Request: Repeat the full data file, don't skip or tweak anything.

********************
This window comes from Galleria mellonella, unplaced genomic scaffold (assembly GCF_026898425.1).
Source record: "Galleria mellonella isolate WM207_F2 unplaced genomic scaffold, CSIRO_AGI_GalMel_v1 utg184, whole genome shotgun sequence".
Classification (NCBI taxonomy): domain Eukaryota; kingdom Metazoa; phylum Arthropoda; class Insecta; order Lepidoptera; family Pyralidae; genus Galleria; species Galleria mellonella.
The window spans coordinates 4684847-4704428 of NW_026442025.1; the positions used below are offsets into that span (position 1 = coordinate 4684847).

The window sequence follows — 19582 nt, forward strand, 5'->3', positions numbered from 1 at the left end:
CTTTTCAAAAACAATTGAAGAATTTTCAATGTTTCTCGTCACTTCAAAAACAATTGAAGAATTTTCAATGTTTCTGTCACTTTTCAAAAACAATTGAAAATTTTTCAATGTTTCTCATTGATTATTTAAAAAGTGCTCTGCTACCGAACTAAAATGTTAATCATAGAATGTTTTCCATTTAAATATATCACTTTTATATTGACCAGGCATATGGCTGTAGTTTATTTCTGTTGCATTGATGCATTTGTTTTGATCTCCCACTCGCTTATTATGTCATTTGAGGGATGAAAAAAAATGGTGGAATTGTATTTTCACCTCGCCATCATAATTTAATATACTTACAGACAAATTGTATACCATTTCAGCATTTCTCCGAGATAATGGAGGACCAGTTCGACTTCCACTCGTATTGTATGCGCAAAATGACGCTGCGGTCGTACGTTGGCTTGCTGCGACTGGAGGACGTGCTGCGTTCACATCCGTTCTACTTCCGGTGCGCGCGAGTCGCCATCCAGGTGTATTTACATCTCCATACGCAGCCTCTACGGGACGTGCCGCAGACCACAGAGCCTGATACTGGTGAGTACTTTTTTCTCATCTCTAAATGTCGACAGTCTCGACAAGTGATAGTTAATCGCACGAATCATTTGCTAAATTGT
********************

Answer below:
This window comes from Galleria mellonella, unplaced genomic scaffold (assembly GCF_026898425.1).
Source record: "Galleria mellonella isolate WM207_F2 unplaced genomic scaffold, CSIRO_AGI_GalMel_v1 utg184, whole genome shotgun sequence".
Classification (NCBI taxonomy): domain Eukaryota; kingdom Metazoa; phylum Arthropoda; class Insecta; order Lepidoptera; family Pyralidae; genus Galleria; species Galleria mellonella.
The window spans coordinates 4684847-4704428 of NW_026442025.1; the positions used below are offsets into that span (position 1 = coordinate 4684847).

The window sequence follows — 19582 nt, forward strand, 5'->3', positions numbered from 1 at the left end:
CTTTTCAAAAACAATTGAAGAATTTTCAATGTTTCTCGTCACTTCAAAAACAATTGAAGAATTTTCAATGTTTCTGTCACTTTTCAAAAACAATTGAAAATTTTTCAATGTTTCTCATTGATTATTTAAAAAGTGCTCTGCTACCGAACTAAAATGTTAATCATAGAATGTTTTCCATTTAAATATATCACTTTTATATTGACCAGGCATATGGCTGTAGTTTATTTCTGTTGCATTGATGCATTTGTTTTGATCTCCCACTCGCTTATTATGTCATTTGAGGGATGAAAAAAAATGGTGGAATTGTATTTTCACCTCGCCATCATAATTTAATATACTTACAGACAAATTGTATACCATTTCAGCATTTCTCCGAGATAATGGAGGACCAGTTCGACTTCCACTCGTATTGTATGCGCAAAATGACGCTGCGGTCGTACGTTGGCTTGCTGCGACTGGAGGACGTGCTGCGTTCACATCCGTTCTACTTCCGGTGCGCGCGAGTCGCCATCCAGGTGTATTTACATCTCCATACGCAGCCTCTACGGGACGTGCCGCAGACCACAGAGCCTGATACTGGTGAGTACTTTTTTCTCATCTCTAAATGTCGACAGTCTCGACAAGTGATAGTTAATCGCACGAATCATTTGCTAAATTGT